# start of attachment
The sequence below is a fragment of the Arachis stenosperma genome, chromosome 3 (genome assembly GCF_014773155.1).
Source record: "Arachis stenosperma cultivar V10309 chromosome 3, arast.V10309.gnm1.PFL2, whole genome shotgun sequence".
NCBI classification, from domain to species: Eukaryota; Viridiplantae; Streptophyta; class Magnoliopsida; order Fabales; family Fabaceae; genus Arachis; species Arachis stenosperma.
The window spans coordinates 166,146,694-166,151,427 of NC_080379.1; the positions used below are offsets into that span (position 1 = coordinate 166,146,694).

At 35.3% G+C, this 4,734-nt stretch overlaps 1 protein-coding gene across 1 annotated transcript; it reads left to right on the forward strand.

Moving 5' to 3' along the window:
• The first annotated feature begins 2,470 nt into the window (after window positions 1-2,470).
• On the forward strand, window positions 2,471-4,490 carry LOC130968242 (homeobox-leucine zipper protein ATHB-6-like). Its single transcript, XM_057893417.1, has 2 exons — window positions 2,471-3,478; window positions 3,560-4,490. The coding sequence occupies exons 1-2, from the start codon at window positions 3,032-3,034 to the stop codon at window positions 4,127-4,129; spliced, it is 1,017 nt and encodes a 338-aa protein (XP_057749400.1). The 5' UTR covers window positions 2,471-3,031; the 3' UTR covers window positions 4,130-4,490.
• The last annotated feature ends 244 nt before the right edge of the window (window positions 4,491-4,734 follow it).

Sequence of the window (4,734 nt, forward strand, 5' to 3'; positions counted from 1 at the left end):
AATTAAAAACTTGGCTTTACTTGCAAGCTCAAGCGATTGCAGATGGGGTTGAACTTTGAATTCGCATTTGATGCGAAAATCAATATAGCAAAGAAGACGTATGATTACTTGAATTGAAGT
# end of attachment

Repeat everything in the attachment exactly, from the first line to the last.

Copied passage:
The sequence below is a fragment of the Arachis stenosperma genome, chromosome 3 (genome assembly GCF_014773155.1).
Source record: "Arachis stenosperma cultivar V10309 chromosome 3, arast.V10309.gnm1.PFL2, whole genome shotgun sequence".
NCBI classification, from domain to species: Eukaryota; Viridiplantae; Streptophyta; class Magnoliopsida; order Fabales; family Fabaceae; genus Arachis; species Arachis stenosperma.
The window spans coordinates 166,146,694-166,151,427 of NC_080379.1; the positions used below are offsets into that span (position 1 = coordinate 166,146,694).

At 35.3% G+C, this 4,734-nt stretch overlaps 1 protein-coding gene across 1 annotated transcript; it reads left to right on the forward strand.

Moving 5' to 3' along the window:
• The first annotated feature begins 2,470 nt into the window (after window positions 1-2,470).
• On the forward strand, window positions 2,471-4,490 carry LOC130968242 (homeobox-leucine zipper protein ATHB-6-like). Its single transcript, XM_057893417.1, has 2 exons — window positions 2,471-3,478; window positions 3,560-4,490. The coding sequence occupies exons 1-2, from the start codon at window positions 3,032-3,034 to the stop codon at window positions 4,127-4,129; spliced, it is 1,017 nt and encodes a 338-aa protein (XP_057749400.1). The 5' UTR covers window positions 2,471-3,031; the 3' UTR covers window positions 4,130-4,490.
• The last annotated feature ends 244 nt before the right edge of the window (window positions 4,491-4,734 follow it).

Sequence of the window (4,734 nt, forward strand, 5' to 3'; positions counted from 1 at the left end):
AATTAAAAACTTGGCTTTACTTGCAAGCTCAAGCGATTGCAGATGGGGTTGAACTTTGAATTCGCATTTGATGCGAAAATCAATATAGCAAAGAAGACGTATGATTACTTGAATTGAAGT